• Becker, Howard, ed. 1981. Exploring society photographically. Evanston, IL: Mary and Leigh Block Gallery and Northwestern Univ.

    This collection includes essays authored or co-authored by Margaret Mead; John Collier, Jr.; Charles Berger, and many others and complemented the same-titled art exhibition at the Mary and Leigh Block Gallery in 1981.

  • Caujolle, Christian, and Mary Panzer. 2007. Things as they are: Photojournalism in context since 1955. New York: Aperture Foundation.

    A useful History of the genre—ranging from the mass popularity of Life magazine and other photo-rich magazines to the seminal exhibit “The Family of Man” and, finally, to the digital media revolution—this is a richly illustrated resource. It also provides context, offering images of the design layouts in which the images originally appeared.

  • Chapnick, Howard. 1994. Truth needs no ally: Inside photojournalism. Columbia, MO: Univ. of Missouri Press.

    The long-time president of the international picture agency Black Star offers a personal and experience-based survey of the photojournalism profession grounded in history, Ethics, concern for women and minorities, and a passion for inspiring future photojournalists.

  • Edom, Clifton C. 1980. Photojournalism: Principles and practices. 2d ed. Dubuque, IA: W. C. Brown Co.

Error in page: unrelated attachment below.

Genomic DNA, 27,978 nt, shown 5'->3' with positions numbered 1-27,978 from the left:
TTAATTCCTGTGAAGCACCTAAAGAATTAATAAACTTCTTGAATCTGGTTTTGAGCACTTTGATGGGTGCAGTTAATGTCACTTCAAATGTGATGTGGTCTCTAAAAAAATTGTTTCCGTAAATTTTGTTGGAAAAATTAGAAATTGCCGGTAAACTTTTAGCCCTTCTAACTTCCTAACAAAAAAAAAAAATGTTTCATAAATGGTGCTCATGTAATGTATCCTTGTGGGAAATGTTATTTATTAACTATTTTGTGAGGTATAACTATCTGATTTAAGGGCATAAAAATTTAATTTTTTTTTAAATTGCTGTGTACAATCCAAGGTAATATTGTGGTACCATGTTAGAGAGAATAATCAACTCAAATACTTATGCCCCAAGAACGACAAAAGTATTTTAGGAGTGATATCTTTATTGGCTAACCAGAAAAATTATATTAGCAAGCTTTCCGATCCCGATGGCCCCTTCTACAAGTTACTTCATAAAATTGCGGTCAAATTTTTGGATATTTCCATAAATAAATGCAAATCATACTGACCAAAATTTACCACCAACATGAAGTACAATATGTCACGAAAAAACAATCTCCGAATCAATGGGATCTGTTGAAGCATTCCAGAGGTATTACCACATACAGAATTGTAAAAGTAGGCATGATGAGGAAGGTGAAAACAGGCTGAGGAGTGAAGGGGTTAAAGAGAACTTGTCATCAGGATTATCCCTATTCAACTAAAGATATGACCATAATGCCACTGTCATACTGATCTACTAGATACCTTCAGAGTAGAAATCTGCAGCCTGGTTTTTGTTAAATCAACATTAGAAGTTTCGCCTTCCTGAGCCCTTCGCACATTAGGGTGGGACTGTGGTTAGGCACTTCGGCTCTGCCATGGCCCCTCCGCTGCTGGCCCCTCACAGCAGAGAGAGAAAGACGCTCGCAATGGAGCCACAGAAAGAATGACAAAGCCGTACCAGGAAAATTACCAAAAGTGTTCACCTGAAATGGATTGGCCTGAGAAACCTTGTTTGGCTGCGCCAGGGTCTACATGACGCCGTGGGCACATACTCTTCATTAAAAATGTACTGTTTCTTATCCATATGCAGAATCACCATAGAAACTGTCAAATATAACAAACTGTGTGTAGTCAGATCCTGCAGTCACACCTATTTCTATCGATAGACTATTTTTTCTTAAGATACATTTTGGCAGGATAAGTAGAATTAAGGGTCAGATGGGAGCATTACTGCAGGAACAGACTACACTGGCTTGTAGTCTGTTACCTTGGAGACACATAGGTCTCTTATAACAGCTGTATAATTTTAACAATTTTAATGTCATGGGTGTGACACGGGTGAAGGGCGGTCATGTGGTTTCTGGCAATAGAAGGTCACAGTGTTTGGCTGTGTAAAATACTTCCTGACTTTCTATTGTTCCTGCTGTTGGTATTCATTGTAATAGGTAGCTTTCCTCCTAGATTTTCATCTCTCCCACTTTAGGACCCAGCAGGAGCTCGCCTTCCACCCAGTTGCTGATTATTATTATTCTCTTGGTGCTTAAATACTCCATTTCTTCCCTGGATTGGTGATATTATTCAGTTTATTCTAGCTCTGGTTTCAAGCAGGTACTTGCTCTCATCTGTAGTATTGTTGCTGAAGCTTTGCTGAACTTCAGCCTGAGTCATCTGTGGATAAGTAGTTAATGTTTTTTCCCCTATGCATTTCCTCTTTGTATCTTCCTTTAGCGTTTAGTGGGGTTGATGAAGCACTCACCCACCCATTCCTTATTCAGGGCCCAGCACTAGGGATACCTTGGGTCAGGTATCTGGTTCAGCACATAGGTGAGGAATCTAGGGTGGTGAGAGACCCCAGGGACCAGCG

The right way to practice photojournalism, according to a pioneer educator who cultivated the field as head of the University of Missouri’s photojournalism sequence, founded what became Pictures of the Year International (POYi), and started the Missouri Photojournalism Workshops. Originally published in 1976.

  • Hicks, Wilson. 1973. Words and pictures: An introduction to photojournalism. New York: Arno Press.

    Editor of Life magazine during its heyday, Hicks articulates the third effect of how pictures and words communicate differently than either words or pictures alone. Classic book about the photoessay style that distinguished magazine photojournalism from newspaper photojournalism. Originally published 1952 (New York: Harper & Brothers).

  • Kobre, Kenneth. 2016. Photojournalism: The professionals’ approach. 7th ed. Waltham, MA: Focal Press.

    Core text by a leading educator covering the range of topics needed by beginning photojournalists: from history and Genres, to newsroom politics and Law, to business practices.

  • Light, Ken. 2010. Witness in our time: Working lives of documentary photographers. 2d ed. Washington, DC: Smithsonian Books.

    A collection of images and interviews with leading photojournalists, curators, and photo editors that traces a photo documentary history beginning with the Great Depression and New York’s Photo League. Light is an accomplished photojournalist whose credits include Texas Death Row.

  • Sontag, Susan. 1990. On photography. New York: Anchor Books.

    Seminal collection of opinion essays previously published in New York Review of Books. Through provocative prose, Sontag cautions about the influence of photography on consciousness and ways of looking at ourselves and others. Linking photography to voyeurism, aggression, appropriation, and vicarious experience, she calls for an ecology of images. Originally published in 1977 (New York: Farrar, Straus and Giroux).